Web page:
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From: Chris Josephes <cpj1@winternet.com>
Date: Tue, 2 Jul 1996 14:20:38 -0500 (CDT)
To: Paul Prescod <papresco@calum.csclub.uwaterloo.ca>
Cc: Gayle Kidder <reddik@thegroup.net>, www-style@w3.org
Message-Id: <Pine.SUN.3.91.960702140833.4414C-100000@parka.winternet.com>
On Tue, 2 Jul 1996, Paul Prescod wrote:

> A style sheet is _not_ appropriate for the eccentric spacing of an eccentric
> poem. Neither is HTML. HTML cannot, and will never be the perfect langauge
> everything anyone wants to be. If such a language were possible, it would
> have been invented years ago.
Suddenly we're all concerned about poetry on the web?

The big thing about SPACE that was already pointed out was that it only 
support measurements in PIXELS.  Thus, Emily Dickenson's greatest works 
would only have been truely presentable on a seventy-two dot per inch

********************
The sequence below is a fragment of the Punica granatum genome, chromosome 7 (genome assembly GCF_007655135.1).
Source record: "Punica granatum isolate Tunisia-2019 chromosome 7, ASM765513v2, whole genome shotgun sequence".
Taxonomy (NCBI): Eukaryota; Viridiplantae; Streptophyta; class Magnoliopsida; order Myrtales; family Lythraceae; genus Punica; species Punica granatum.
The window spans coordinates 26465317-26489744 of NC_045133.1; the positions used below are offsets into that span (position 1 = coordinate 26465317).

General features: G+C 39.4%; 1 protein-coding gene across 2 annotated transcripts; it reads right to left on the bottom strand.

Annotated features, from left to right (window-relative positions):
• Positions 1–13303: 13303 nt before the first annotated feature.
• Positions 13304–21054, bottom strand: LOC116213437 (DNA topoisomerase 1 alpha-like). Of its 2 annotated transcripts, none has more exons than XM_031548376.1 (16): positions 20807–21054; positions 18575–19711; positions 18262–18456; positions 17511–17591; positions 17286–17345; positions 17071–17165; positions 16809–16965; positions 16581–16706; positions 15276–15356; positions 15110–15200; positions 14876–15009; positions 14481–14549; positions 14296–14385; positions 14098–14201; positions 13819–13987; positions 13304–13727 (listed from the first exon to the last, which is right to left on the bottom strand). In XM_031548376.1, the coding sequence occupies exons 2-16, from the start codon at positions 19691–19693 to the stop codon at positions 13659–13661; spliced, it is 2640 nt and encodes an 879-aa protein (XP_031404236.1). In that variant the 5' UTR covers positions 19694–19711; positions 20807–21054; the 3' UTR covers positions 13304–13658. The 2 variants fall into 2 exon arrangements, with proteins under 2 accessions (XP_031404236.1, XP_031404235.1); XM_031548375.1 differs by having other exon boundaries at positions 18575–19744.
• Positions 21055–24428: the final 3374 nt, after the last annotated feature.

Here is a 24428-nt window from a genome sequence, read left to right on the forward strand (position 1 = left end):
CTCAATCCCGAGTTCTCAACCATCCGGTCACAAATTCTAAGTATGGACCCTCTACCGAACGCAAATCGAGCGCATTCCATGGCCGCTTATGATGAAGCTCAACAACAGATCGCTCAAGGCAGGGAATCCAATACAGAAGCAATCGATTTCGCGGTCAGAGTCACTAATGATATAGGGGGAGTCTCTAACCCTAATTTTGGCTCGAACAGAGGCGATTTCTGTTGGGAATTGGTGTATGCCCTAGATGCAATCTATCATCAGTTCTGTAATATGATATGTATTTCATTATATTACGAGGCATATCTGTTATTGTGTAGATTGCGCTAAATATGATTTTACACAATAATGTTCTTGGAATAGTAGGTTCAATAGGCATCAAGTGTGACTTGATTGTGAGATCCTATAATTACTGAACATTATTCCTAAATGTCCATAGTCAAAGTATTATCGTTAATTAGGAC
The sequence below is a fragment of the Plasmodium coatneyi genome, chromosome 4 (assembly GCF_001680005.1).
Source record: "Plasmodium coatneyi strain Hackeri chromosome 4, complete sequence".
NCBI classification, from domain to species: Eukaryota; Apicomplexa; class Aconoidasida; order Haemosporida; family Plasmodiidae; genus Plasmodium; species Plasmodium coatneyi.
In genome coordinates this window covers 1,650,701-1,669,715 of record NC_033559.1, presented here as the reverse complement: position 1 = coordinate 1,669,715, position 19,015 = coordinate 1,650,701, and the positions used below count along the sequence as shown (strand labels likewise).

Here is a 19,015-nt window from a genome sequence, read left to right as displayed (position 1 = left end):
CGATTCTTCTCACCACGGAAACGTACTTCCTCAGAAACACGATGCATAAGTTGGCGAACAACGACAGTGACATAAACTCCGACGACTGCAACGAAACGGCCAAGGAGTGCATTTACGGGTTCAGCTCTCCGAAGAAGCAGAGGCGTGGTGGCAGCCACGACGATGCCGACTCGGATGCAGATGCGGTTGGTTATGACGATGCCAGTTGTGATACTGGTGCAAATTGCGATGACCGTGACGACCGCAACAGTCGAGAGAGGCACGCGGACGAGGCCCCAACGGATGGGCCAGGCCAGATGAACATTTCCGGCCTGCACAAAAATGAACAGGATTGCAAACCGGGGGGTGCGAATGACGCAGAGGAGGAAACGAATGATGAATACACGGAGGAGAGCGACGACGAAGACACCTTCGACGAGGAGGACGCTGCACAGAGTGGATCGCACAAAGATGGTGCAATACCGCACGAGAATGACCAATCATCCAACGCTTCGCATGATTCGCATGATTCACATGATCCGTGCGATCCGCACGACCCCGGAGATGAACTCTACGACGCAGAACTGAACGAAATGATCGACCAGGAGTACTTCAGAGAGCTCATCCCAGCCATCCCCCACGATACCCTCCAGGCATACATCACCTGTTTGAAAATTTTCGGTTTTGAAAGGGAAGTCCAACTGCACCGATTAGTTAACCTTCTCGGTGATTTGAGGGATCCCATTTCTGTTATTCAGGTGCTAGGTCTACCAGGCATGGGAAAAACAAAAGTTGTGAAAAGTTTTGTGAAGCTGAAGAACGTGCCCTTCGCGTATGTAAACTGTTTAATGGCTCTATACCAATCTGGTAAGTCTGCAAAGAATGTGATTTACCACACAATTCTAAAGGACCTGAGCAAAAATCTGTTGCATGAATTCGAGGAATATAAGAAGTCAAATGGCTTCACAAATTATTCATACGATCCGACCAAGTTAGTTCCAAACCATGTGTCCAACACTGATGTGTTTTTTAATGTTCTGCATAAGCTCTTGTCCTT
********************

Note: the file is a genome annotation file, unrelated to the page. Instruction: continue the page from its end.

screen with allignment controled by SPACER and MULTICOL.  (Luckily, she 
stuck to pen and paper).

Stylesheets are more flexible because they were designed for true device 
independence. Work is still in progress over such things as text flow 
around images, scaling, output formatting, but the stylesheet work is far 
superior than anything put out by NS lately.

> PDF is perfect for a poem with eccentric layout needs and supported in
> browsers on all major GUI platforms.

Agreed.  PDF's biggest asset is page layout.  If you need to use it, use 
it.  The browser is free and if people really need to read the poem 
they'll download it if they haven't already.

>  Paul Prescod

----------------------- Christopher P. Josephes ----------------------------
Email |  mailto:cpj1@winternet.com
Web   |  http://www.winternet.com/~cpj1/
Received on Tuesday, 2 July 1996 15:21:28 UTC

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